The Magic of Marseille
Take a trip to the southern city and enjoy everything from delicious seafood to a football match, says Ben Lerwill
Take a trip to the southern city and enjoy everything from delicious seafood to a football match, says Ben Lerwill
It is just before midnight in Marseille’s Vieux Port, and the jazz musician has found his groove. In the small, dimly lit confines of Bar La Caravelle, where the tables come prized and the barman fires out highstrength cocktails sans pause, a young saxophonist arches his back and blows. The notes carry outside, over the tiny balcony and down onto the water. When he finishes, in a climax of high trills and stuttering drums, the bar’s wood-panelled walls shake with applause. The scene is full of the vigour of youth. “In Paris I’m old,” the writer and film-maker Marcel Pagnol once said, “but in Marseille, I’m still a child.” What is it that gives Marseille its aura? Garlanded and maligned in equal measure, it’s a self-confident streetwise city that rarely fits in with convenient preconceptions of France. It takes just three hours on a TGV to travel from the capital to the country’s second largest metropolis, but Marseille is emphatically not Paris-on-Sea. Take away the Haussmann architecture, the careering Twingos and the terrace caf�s, in fact, and the similarities tend to dry up rather quickly. You get the impression this is just how the Marseillais intend to keep things.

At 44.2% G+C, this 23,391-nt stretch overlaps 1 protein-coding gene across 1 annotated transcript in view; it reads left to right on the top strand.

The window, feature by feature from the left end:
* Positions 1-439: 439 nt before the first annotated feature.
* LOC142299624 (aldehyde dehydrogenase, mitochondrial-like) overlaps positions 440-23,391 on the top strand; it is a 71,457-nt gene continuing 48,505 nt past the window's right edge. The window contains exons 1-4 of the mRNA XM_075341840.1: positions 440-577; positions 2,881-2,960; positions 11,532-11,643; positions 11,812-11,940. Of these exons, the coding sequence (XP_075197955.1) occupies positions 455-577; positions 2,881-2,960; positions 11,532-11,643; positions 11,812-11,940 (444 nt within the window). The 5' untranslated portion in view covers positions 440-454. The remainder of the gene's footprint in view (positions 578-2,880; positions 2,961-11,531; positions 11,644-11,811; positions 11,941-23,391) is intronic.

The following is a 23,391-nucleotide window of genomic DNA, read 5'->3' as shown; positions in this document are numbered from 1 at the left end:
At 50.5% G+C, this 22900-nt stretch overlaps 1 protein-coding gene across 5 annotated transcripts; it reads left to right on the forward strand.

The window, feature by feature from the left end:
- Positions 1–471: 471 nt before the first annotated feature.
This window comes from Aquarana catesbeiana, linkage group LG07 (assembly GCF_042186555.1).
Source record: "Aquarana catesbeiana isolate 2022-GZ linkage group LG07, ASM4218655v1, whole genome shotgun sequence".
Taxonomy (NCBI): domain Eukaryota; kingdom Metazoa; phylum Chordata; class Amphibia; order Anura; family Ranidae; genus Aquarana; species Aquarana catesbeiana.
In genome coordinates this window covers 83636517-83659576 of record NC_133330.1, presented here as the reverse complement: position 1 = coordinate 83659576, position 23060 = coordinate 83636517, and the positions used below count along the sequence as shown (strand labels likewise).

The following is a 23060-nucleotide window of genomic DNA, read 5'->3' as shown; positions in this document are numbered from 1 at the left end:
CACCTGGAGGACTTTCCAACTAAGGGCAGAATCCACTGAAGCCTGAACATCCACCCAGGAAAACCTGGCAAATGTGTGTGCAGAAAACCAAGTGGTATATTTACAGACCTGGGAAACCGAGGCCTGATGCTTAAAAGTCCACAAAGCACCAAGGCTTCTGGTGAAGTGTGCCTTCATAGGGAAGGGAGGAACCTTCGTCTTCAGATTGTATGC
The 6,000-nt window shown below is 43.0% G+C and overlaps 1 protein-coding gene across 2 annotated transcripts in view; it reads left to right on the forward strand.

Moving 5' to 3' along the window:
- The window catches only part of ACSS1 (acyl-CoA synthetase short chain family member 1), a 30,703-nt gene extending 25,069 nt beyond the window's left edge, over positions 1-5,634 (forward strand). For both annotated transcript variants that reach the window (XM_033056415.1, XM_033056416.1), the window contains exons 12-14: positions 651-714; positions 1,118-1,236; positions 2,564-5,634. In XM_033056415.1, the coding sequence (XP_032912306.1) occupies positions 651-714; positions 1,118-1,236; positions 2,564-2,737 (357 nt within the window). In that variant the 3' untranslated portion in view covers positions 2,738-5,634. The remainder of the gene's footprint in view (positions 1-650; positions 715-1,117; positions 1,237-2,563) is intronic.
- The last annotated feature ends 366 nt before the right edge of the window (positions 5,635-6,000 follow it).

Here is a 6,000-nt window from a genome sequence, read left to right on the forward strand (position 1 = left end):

I was last here in the hot summer of 2002, when the city’s character and swirling energy made quite an impression. It seemed like nowhere else in France I’d experienced – more wild-hearted, I think – and I’d been eager to return ever since. The photos I took back then show an exotic destination, a giant labyrinth of cracked, almond-coloured buildings against a blue sea. This time I’m here in January, a month when the usual influx of cruise passengers and Proven�al holidaymakers is at a low ebb. I want to experience the city with fresh eyes. Marseille is currently preparing to be Europe’s Capital of Culture for 2013, so the timing seems fitting. When I leave La Caravelle to get some sleep, there are still gulls circling in the dark above the boats moored in the Vieux Port. The port has been at the heart of the city since seafaring Greeks settled here in 600BC. They called the town Massalia. Between now and then, the site has witnessed a period of Roman occupation, a long stint as a virtually autonomous citystate (it only became part of France in 1482) and a grand expansion under the direction of Louis XIV, which made it one of the most renowned ports on the Mediterranean. Marseille has always had a sense of independent will. When 500 of its citizens famously marched on Paris in support of the Revolution, the episode neatly summed up the fiery local spirit. Today it is home to around 1.6 million people, and its fortitude is perhaps best summed up by the slang slogan adopted by the city’s revered football team, Olympique de Marseille. On craint d�gun.’We fear no one.